Unionists must win a convincing victory in next year's independence referendum to settle the question for a generation, the leader of the No campaign has suggested.
It seems Alistair Darling may have had another of those belated realisations. Just as he and his Tory allies belatedly realised the folly of rejecting a "more powers" option on the referendum ballot, so it has only now dawned on him that the constitutional question cannot be "killed stone dead".
When a leading British nationalist takes to a platform to strenuously deny the inevitability of independence, you can be pretty sure it's because they have come to recognise that inevitability.
Darling won't put numbers on it - he's not great with numbers - but it's not really that difficult to figure out. Think about it! Historically, when has an independence movement with the support of one third of the population ever failed? Look at our own history. Support for independence has at times dropped to well below 25%. But we have come from that nadir to the very threshold of reaching our goal.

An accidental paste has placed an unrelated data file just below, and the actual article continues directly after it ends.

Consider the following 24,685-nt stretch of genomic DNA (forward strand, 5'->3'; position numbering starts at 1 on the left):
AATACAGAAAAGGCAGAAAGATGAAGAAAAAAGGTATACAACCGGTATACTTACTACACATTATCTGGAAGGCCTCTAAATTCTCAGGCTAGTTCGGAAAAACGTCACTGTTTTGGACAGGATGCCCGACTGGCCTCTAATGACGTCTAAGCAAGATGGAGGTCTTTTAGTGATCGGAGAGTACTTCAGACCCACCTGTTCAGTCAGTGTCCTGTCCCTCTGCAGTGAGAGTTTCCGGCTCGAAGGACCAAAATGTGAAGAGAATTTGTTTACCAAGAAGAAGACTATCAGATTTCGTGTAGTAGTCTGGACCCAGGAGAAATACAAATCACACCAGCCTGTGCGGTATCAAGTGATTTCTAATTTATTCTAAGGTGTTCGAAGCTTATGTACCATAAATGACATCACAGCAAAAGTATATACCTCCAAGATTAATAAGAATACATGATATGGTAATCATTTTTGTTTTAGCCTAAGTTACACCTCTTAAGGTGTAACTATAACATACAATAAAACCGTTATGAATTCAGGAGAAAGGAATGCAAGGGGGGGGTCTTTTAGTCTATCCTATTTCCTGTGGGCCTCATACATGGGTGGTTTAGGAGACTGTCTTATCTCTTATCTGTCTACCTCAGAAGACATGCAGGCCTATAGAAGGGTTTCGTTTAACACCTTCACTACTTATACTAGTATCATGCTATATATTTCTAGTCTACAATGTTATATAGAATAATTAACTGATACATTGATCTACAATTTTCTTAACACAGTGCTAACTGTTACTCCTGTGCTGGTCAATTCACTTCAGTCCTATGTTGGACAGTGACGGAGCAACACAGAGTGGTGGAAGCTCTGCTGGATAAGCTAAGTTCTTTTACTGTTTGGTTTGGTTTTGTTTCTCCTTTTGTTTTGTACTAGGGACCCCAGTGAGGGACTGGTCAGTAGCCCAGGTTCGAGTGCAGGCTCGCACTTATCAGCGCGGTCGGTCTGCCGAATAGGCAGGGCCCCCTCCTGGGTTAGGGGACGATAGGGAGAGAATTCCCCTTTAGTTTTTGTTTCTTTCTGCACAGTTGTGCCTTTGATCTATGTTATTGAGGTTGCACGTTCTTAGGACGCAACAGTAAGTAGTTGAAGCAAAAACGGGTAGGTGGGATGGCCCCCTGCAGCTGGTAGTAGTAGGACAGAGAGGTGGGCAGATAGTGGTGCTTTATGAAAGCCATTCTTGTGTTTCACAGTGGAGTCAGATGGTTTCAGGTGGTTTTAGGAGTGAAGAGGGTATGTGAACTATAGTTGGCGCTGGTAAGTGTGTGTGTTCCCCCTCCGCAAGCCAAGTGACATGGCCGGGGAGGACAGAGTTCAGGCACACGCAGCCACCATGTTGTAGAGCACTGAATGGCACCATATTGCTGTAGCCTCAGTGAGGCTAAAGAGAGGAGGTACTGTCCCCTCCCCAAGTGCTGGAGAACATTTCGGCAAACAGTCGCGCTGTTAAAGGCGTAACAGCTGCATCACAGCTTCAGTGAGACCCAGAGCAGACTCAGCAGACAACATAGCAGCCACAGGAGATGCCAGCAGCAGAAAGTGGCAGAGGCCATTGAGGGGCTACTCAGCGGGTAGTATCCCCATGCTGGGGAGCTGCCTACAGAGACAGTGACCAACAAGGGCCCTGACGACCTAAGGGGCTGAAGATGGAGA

Darling appears to have realised the futility of his efforts to preserve the union and with it the structures of power and privilege from which his own status derives. Only the most swivel-eyed of British nationalism's more rabid propagandists would assert that the anti-independence campaign could possibly win by a margin of three or even two to one. And it would take more than that to even temporarily stifle calls for an another referendum within five to ten years.
If some have failed to fully recognise this then it may well be because they simply don't understand the nature of Scotland's civic nationalist movement. But there is at least a hint here that, in a moment of uncharacteristic perspicacity, Darling has sensed the unstoppable momentum of Scotland's progress towards independence.